Next step is to determine how these devices will be used. Most administrators will create file systems on these partitions. Some Oracle administrators will use them as RAW devices and assign them to Automatic Storage Management (ASM). Still others, those looking for the best performance possible from the device will stick to a RAW device. For many years, the recommendation was not to use RAW devices because the complexity of managing them outweighed their small potential gains in performance.
ASM uses RAW devices but makes administration of these devices much easier. More on ASM in Part 3 of this series.
Building a file system
Next is to build a file system on the RAW device, LVM or RAID. But first we need to determine the best type of file system to use. There are many to choose from including:
To keep this brief, I will only go over EXT-4. This type of file system is the most current and provides the latest enhancements for increasing capacity, disabling journaling and many other capabilities, though XFS can be a higher performance alternative.
To create an EXT-4 file system, use this command:
You can now turn off or on certain features of the EXT-4 file system by using “tune2fs. Here are a couple of examples of using tune2fs:
tune2fs –l /dev/sdX1 | grep ‘Filesystem features’
tune2fs -O ^has_journal /dev/sdX1
Mounting the file system
The next step is to mount the file system and assign the owner:group to the mount point. There are also many tuning options that can be added to the mount command when using PCIe flash cards. The mount options I use are:
The mount command for /dev/sda1 to /u01 would be:
mount –o noatime,nodiratime,max_batch_time=0, nobarrier,discard /dev/sda1 /u01
To make these mount points persistent over reboots, add them to the mount entries in ‘/etc/fstab’. Finally, you need to give a user rights for reading and writing to this mount point, and to assign ownership to /u01 – for example, assigning ownership of /u01 to the oracle userid and to the dba group. To do this, use the “chown” command:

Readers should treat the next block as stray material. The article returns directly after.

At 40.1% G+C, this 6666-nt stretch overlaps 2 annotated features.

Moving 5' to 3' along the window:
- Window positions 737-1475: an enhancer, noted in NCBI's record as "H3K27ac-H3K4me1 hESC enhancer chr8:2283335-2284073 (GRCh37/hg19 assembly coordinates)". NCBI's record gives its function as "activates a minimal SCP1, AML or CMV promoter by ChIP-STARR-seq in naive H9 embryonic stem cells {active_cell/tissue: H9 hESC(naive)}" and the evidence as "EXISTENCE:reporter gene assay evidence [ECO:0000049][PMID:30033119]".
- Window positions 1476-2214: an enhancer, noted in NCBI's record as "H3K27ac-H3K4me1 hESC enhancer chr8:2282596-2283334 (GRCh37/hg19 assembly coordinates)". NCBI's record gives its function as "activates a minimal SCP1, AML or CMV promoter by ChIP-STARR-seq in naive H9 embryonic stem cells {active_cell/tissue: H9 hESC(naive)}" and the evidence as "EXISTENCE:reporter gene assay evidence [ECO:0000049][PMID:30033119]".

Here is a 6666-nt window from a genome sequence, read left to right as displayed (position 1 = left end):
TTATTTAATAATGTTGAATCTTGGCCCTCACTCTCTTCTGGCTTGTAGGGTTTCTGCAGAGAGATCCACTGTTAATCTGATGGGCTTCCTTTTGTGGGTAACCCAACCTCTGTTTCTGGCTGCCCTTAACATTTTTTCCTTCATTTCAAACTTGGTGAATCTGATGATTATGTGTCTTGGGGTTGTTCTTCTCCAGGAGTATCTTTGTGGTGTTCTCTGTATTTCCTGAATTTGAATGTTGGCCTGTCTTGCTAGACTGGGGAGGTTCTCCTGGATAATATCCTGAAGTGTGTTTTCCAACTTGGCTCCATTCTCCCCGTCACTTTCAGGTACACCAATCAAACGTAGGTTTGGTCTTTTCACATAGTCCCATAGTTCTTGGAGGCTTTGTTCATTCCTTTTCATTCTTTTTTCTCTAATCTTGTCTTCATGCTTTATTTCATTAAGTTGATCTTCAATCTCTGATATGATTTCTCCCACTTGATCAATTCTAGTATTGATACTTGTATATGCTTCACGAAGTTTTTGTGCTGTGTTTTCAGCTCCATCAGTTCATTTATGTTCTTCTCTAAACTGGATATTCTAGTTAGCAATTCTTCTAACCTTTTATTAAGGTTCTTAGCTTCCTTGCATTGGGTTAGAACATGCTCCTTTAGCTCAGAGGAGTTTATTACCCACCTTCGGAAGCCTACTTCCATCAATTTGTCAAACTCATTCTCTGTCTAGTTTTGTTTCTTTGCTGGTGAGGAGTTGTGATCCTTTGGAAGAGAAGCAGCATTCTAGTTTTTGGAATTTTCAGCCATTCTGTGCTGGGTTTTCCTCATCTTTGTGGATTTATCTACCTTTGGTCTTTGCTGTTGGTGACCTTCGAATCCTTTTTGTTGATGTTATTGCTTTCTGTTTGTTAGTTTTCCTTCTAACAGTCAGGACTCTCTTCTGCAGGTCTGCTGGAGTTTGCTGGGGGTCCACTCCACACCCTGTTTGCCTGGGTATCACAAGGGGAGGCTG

chown oracle:dba /u01
The PCIe flash device is now ready to be used.
Part 3 of this series will describe how to use Oracle ASM when deploying PCIe flash cards.
Part 4 of this series will describe how to persist assignment to dynamically changing NWD/NMR devices.
Customer dilemma: I just purchased PCIe® flash cards to increase performance of my enterprise applications that run on Linux® and Unix®. How do I set them up to get the best performance?
Good question. I wish there were a simple answer but each environment is different. There is no cookie-cutter configuration that fits all, though a few questions will reveal how the PCIe flash cards should be configured for optimum performance.
Most of the popular relational and non-relational databases run on many different operating systems. I will be describing Linux-specific configurations, but most of them should also work with Unix systems that are supported by the PCIe flash card vendor. I’m a database guy, but these same principals and techniques that I’ll be covering apply to other applications like mail servers, web servers, application servers and, of course, databases.
Aligning PCIe flash devices
The most important step to perform on each PCIe flash card is to create a partition that is aligned on a specific boundary (such as 4k or 8k) so each read and write to the flash device will require only one physical input/output (IO) operation. If the card is not partitioned on such a boundary, then reads and writes will span the sector groups, which doubles the IO latency for each read or write request.
To align a partition, I use the sfdisk command to start a partition on a 1M boundary (sector 2048). Aligning to a 1M boundary resolves the dependency to align to a 4k, 8k, or even a 64k boundary. But before I do this, I need to know how I am going to use this device. Will this be a standalone partition? Part of a logical volume? Or part of a RAID group?
Which one is best?